The Fourteenth Amendment won’t save us from Donald Trump.
Eminent jurists are promising that it will. They argue that language in the Fourteenth Amendment, adopted after the Civil War, should debar the coup-plotting ex-president from appearing on a ballot for any office ever again. Their learning is undisputed. Their conclusions are another story. The project to disqualify Trump from running for president is misguided and dangerous. It won’t work. If it somehow could work, it would create problems worse even than Americans already face. In an ideal world, Trump’s fellow Republicans would handle this matter by repudiating his crimes and rejecting his candidacy for their presidential nomination. Failing that—and it certainly seems as if that hope is failing—opponents of Trump must dig deep and beat him at the polls one more time. There is no cheat code to win this game.
To understand what the legal experts are talking about, you need to imagine yourself back in the world of 1866, when the amendment was drafted. (It was ratified in July 1868.)
The North had won the Civil War, but its victory was put in jeopardy by the lax policy of President Andrew Johnson. The successor to the assassinated Abraham Lincoln had been pardoning former secessionists. He had been looking the other way as southern white elites terrorized freed slaves away from voting. As things were going, ex-Confederates were poised to regain power not only at the local level, but also inside the U.S. House and Senate. Union-loyal Republicans faced a terrifying prospect: After so much blood had been spilled, the defeated South might reclaim at the ballot box the political sway it had wielded before the Civil War.
Section 3 of the Fourteenth Amendment was written to prevent that outcome. Anybody who had held federal or state office before 1861, and who had then supported the Confederacy in any way, would be debarred from holding office of any kind, federal or state, civil or military. The power to restore political rights would be removed from the president and awarded to Congress. Congress would have to approve the restoration by a two-thirds vote in each chamber. [Continue reading…]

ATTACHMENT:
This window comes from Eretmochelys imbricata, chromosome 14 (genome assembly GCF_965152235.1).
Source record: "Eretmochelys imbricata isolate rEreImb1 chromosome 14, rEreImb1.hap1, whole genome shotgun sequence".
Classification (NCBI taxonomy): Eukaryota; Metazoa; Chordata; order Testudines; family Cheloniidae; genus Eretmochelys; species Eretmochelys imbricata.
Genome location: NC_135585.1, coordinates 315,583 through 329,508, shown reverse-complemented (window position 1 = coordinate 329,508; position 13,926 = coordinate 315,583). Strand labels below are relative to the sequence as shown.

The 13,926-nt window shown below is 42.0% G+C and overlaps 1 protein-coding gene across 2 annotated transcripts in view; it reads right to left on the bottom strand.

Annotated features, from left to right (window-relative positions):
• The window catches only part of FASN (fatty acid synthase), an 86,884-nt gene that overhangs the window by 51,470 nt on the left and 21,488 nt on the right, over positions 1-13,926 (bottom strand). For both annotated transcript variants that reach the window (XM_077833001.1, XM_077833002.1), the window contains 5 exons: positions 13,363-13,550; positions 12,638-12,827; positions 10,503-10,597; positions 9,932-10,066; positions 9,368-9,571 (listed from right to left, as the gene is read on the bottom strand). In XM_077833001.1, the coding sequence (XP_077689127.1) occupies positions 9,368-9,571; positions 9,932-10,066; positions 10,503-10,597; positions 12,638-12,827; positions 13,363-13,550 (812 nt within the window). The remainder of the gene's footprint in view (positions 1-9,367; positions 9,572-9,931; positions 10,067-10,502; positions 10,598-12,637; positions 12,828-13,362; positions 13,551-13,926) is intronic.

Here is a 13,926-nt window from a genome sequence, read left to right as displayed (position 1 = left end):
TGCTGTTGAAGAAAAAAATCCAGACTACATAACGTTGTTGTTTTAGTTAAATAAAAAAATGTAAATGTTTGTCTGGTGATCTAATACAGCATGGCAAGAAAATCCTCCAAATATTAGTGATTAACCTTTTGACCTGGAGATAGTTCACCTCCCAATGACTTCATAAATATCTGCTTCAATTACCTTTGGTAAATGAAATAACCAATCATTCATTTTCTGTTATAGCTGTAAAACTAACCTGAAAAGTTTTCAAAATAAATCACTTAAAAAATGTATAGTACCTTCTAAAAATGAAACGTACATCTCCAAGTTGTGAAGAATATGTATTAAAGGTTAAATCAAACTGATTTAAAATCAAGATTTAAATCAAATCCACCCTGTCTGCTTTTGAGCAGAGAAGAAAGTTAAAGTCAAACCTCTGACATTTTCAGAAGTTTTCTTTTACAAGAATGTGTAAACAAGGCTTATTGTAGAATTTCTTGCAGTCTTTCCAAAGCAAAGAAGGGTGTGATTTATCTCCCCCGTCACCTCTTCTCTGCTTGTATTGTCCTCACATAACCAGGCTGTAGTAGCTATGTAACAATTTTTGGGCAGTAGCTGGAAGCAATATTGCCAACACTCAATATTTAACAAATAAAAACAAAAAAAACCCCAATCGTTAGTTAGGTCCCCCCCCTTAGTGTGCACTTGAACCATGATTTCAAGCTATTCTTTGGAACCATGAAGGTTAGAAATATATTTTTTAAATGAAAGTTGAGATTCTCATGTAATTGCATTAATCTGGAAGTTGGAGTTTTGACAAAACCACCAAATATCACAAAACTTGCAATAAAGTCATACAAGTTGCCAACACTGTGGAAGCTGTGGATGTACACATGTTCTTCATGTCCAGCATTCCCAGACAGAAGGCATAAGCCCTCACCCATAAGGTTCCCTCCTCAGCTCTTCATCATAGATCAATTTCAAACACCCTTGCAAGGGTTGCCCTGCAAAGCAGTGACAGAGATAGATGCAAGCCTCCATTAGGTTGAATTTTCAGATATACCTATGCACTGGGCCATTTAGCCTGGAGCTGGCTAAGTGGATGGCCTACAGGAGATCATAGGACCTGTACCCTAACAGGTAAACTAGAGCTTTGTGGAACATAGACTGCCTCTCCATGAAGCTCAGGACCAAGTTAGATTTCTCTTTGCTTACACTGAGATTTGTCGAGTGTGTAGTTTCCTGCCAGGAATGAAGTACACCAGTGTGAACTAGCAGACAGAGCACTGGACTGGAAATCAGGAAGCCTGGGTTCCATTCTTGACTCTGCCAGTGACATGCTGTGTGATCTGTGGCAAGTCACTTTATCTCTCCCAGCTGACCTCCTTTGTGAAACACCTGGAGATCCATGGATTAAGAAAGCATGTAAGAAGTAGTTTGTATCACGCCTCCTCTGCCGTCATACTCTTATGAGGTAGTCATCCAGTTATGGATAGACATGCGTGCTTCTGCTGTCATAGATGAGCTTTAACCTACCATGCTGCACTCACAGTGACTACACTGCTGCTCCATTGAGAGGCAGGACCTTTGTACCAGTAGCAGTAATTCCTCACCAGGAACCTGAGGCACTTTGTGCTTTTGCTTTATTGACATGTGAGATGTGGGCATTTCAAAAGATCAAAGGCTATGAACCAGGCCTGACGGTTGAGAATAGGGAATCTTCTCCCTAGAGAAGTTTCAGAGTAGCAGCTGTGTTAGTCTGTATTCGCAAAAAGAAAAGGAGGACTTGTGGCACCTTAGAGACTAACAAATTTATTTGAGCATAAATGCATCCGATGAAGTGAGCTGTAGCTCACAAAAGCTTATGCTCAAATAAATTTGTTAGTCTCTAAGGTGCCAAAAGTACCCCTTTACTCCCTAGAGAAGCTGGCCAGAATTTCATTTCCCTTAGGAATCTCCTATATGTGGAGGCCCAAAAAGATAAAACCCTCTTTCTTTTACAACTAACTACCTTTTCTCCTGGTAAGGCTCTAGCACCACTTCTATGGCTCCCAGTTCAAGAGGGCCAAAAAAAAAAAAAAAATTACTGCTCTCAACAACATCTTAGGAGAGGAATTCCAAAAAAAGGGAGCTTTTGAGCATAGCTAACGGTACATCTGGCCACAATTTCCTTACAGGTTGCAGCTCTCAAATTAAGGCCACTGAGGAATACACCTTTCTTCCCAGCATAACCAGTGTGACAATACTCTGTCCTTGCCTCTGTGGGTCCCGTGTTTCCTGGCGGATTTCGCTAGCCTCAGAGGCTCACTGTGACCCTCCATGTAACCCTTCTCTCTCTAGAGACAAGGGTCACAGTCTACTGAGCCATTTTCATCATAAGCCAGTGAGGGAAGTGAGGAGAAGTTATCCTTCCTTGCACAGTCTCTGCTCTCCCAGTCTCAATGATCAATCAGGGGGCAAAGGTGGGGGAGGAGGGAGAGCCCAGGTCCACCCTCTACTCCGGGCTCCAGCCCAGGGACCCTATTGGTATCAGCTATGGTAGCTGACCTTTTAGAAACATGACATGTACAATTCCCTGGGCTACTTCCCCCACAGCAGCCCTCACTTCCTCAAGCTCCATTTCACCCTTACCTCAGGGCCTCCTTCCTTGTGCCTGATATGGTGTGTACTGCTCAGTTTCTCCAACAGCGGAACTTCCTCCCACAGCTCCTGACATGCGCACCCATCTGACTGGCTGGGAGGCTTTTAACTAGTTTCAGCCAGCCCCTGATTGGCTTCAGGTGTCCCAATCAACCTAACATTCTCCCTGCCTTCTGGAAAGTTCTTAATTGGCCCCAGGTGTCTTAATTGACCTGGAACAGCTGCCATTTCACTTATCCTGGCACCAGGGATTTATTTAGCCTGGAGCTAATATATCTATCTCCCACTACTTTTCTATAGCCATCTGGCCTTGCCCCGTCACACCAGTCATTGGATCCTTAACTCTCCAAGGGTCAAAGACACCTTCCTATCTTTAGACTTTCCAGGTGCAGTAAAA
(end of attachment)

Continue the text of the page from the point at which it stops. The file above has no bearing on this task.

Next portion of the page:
Arizona Secretary of State Adrian Fontes said Tuesday that his office is figuring out how to handle potential complaints over whether former President Donald Trump should be disqualified from appearing on the 2024 ballot.
The issue centers on the 14th Amendment, which prohibits people who have “engaged in insurrection or rebellion” from holding public office. Former Arkansas Gov. Asa Hutchinson raised the theory at last week’s GOP presidential debate that Trump’s conduct on Jan. 6, 2021, might disqualify him on those grounds — a theory that has gained traction among some legal scholars, though others discount the possibility.
Now, the people running state elections are trying to figure out what to do if people bring legal challenges against Trump.
“We have to have a final certification of eligible candidates [for the primary ballot] by Dec. 14 for Arizona’s presidential preference election,” Fontes, a Democrat elected in 2022, told NBC News. “And because this will ultimately end up in court, we are taking this very seriously.” [Continue reading…]